Politics Out of History also presents a provocative argument for a new approach to thinking about history--one that forsakes the idea that history has a purpose and treats it instead as a way of illuminating openings in the present by, for example, identifying the haunting and constraining effects of past injustices unresolved. Brown also argues for a revitalized relationship between intellectual and political life, one that cultivates the autonomy of each while promoting their interlocutory potential. This book will be essential reading for all who find the trajectories of contemporary liberal democracies bewildering and are willing to engage readings of a range of thinkers--Freud, Marx, Nietzsche, Spinoza, Benjamin, Derrida--to rethink democratic possibility in our time.
A violent incident in her past terrorizes Lily’s dreams. Living on the edge of society has veiled its power to haunt her as she searches for safety and a sense of belonging. Her fascination with Jewish culture inspires her to dream she can plant roots in the Holy Land.
Lily meets Levi, who is charming and enigmatic, dangerous but irresistible. Her love affair with him undermines her relationship with Rainbow Dove and they begin to go their separate ways. Lily becomes a nanny to an unusual couple: an American Jew and Israeli Arab, and enrolls her son in school. Soon she is fully immersed in Israeli daily life, from hanging out in cafes with friends to attending Yom Kippur at the synagogue. She wants to find a way to stay and considers her options of marriage or conversion to Judaism, neither of which seem realistic. A personal assault forces her to rely on her instincts, unleashes suppressed anger, and empowers her. She begins to heal from her past.
At the core of the story is the tension between the dream and the reality. The hope for peace shatters in continuing violence, the hope for home is shaken by her son’s rebellion and her lover’s rejection. Lily's spiritual life is a tangle of beliefs and desires, impacted by Jewish culture surrounding her and yet keenly observant of the toll that constant conflict takes on the Israeli people. Can she hold onto her belief in Jesus' message of brotherly love while living according to Jewish seasons and rituals?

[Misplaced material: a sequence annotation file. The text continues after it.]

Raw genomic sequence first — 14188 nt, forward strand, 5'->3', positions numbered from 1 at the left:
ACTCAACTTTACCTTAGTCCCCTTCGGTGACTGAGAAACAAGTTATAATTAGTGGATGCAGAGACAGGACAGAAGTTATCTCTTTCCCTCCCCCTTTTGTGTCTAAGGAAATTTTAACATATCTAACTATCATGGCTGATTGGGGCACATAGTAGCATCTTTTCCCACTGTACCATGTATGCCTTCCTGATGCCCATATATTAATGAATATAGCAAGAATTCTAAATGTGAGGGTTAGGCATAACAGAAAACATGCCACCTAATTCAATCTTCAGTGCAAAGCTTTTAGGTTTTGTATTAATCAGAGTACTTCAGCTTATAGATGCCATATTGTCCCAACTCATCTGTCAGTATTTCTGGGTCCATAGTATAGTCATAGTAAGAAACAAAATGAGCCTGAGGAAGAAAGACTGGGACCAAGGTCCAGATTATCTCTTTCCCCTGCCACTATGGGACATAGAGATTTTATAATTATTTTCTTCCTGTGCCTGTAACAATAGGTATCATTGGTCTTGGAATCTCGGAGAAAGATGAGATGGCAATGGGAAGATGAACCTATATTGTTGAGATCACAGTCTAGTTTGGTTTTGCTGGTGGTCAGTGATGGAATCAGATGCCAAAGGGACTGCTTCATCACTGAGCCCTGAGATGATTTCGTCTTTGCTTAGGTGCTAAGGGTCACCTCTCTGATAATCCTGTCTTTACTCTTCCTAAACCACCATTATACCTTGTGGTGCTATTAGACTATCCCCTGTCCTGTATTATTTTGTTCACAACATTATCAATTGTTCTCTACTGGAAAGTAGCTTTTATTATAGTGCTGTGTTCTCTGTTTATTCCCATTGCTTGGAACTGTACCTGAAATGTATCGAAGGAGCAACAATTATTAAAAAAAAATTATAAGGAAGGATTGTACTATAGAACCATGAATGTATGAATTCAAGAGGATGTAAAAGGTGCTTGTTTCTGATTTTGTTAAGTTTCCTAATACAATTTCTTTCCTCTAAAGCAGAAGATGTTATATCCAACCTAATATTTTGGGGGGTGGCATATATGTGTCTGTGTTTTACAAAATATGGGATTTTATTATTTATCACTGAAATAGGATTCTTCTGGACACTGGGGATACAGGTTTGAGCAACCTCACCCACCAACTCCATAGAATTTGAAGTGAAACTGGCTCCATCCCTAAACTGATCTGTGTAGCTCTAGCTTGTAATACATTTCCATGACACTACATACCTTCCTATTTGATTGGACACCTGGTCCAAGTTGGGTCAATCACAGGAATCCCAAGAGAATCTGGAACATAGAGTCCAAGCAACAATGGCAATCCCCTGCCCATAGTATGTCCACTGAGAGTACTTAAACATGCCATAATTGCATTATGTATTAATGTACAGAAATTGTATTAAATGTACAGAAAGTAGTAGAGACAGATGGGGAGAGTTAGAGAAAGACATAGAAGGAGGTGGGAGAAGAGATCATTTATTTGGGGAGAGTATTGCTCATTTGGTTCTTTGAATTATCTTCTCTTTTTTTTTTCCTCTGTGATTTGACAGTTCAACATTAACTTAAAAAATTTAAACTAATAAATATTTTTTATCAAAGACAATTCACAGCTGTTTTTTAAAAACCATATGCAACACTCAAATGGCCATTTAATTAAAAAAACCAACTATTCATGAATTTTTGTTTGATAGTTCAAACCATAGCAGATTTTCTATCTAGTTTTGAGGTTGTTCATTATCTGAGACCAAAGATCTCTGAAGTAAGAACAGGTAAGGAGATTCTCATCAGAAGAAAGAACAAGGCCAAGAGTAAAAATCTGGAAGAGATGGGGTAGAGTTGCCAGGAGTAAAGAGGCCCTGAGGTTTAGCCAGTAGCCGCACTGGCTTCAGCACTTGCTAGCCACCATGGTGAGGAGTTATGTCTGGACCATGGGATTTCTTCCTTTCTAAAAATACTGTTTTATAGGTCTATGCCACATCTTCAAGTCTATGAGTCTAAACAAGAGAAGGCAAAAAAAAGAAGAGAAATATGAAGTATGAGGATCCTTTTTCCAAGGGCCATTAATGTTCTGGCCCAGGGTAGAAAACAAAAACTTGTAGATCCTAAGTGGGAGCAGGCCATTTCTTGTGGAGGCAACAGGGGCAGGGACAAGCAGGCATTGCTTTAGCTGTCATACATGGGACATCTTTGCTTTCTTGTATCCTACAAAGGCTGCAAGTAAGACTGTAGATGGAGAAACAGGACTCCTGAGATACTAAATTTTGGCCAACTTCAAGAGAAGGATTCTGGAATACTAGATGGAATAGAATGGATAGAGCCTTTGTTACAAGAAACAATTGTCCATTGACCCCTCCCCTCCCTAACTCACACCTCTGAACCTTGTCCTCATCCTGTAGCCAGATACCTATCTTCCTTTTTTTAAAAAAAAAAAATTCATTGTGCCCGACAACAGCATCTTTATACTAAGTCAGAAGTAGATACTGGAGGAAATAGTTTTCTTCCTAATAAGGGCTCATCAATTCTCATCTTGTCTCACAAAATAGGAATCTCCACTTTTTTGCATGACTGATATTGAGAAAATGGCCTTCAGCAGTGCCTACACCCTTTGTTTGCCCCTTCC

Lily’s journey to become a woman grounded in practicality rather then drifitng in idealism is honed by both heart-break and healing. The conflict around her is beginning to feel endless and war with Syria looms on the horizon. And yet she reaches out again and again for love. Will she be able to stay? What does she have to give up and what will she be able to keep?
Dislike, disapproval, and regulation lurk at the heart of tolerance. To tolerate is not to affirm but to conditionally allow what is unwanted or deviant. And, although presented as an alternative to violence, tolerance can play a part in justifying violence--dramatically so in the war in Iraq and the War on Terror. Wielded, especially since 9/11, as a way of distinguishing a civilized West from a barbaric Islam, tolerance is paradoxically underwriting Western imperialism.
Brown's analysis of the history and contemporary life of tolerance reveals it in a startlingly unfamiliar guise. Heavy with norms and consolidating the dominance of the powerful, tolerance sustains the abjection of the tolerated and equates the intolerant with the barbaric. Examining the operation of tolerance in contexts as different as the War on Terror, campaigns for gay rights, and the Los Angeles Museum of Tolerance, Brown traces the operation of tolerance in contemporary struggles over identity, citizenship, and civilization.